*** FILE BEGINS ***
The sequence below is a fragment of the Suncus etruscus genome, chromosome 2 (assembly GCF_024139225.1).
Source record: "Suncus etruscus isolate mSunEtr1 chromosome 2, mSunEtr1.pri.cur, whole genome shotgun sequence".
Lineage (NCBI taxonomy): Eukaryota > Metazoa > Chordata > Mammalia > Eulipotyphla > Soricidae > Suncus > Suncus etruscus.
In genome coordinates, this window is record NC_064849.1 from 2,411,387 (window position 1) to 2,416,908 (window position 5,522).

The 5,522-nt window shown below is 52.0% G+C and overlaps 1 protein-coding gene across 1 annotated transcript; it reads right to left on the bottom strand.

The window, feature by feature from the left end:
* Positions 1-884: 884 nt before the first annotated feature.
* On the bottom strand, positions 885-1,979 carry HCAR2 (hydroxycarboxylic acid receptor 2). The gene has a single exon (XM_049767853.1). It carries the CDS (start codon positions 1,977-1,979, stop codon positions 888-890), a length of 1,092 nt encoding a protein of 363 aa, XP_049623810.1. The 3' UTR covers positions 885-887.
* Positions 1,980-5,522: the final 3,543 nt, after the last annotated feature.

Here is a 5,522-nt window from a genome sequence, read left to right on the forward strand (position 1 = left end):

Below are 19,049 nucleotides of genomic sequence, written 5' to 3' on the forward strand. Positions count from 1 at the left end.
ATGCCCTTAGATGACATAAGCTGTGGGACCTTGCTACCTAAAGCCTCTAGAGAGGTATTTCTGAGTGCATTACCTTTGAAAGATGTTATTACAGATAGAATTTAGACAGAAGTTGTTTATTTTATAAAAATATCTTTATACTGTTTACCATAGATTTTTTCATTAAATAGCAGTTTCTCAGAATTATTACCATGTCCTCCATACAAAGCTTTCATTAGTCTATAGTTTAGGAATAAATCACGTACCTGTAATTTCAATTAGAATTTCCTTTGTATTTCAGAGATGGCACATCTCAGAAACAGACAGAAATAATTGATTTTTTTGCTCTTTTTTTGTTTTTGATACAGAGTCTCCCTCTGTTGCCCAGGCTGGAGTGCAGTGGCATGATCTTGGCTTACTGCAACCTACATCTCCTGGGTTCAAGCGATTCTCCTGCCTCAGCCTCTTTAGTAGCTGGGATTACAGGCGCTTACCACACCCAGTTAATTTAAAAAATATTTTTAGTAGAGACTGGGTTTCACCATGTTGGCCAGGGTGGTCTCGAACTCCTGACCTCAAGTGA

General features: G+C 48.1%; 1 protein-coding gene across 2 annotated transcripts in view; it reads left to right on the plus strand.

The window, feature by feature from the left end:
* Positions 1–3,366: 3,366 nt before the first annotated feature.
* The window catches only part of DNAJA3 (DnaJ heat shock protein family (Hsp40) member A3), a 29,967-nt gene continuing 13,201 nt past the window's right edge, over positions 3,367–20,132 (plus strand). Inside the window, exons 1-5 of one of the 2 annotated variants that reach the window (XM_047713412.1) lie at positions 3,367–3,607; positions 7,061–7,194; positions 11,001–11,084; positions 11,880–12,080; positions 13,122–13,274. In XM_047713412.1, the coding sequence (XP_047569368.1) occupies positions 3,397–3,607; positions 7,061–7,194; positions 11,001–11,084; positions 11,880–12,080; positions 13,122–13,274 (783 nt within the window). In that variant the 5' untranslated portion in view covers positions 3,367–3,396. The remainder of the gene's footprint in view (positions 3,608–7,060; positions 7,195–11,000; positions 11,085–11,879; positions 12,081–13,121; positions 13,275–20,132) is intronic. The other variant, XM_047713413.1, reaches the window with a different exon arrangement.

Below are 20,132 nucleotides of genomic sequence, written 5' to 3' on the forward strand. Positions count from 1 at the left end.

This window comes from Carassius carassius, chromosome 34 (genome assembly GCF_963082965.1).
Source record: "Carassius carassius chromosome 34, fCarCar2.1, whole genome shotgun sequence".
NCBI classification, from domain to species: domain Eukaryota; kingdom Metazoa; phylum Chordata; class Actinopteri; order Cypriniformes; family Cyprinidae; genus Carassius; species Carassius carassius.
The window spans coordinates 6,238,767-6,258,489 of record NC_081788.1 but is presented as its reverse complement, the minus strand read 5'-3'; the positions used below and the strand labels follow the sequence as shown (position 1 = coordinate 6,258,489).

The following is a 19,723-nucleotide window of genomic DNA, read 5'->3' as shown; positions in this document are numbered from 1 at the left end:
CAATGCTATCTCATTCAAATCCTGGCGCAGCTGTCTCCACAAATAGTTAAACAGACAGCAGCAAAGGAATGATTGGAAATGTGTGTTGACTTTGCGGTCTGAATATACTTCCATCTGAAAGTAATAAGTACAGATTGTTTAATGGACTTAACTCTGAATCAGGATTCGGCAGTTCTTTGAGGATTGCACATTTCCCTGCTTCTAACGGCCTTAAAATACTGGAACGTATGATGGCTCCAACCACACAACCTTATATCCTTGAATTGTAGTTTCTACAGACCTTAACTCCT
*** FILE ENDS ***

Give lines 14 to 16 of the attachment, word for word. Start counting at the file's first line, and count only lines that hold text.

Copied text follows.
The window, feature by feature from the left end:
* Positions 1–3,366: 3,366 nt before the first annotated feature.
* The window catches only part of DNAJA3 (DnaJ heat shock protein family (Hsp40) member A3), a 29,967-nt gene continuing 13,201 nt past the window's right edge, over positions 3,367–20,132 (plus strand). Inside the window, exons 1-5 of one of the 2 annotated variants that reach the window (XM_047713412.1) lie at positions 3,367–3,607; positions 7,061–7,194; positions 11,001–11,084; positions 11,880–12,080; positions 13,122–13,274. In XM_047713412.1, the coding sequence (XP_047569368.1) occupies positions 3,397–3,607; positions 7,061–7,194; positions 11,001–11,084; positions 11,880–12,080; positions 13,122–13,274 (783 nt within the window). In that variant the 5' untranslated portion in view covers positions 3,367–3,396. The remainder of the gene's footprint in view (positions 3,608–7,060; positions 7,195–11,000; positions 11,085–11,879; positions 12,081–13,121; positions 13,275–20,132) is intronic. The other variant, XM_047713413.1, reaches the window with a different exon arrangement.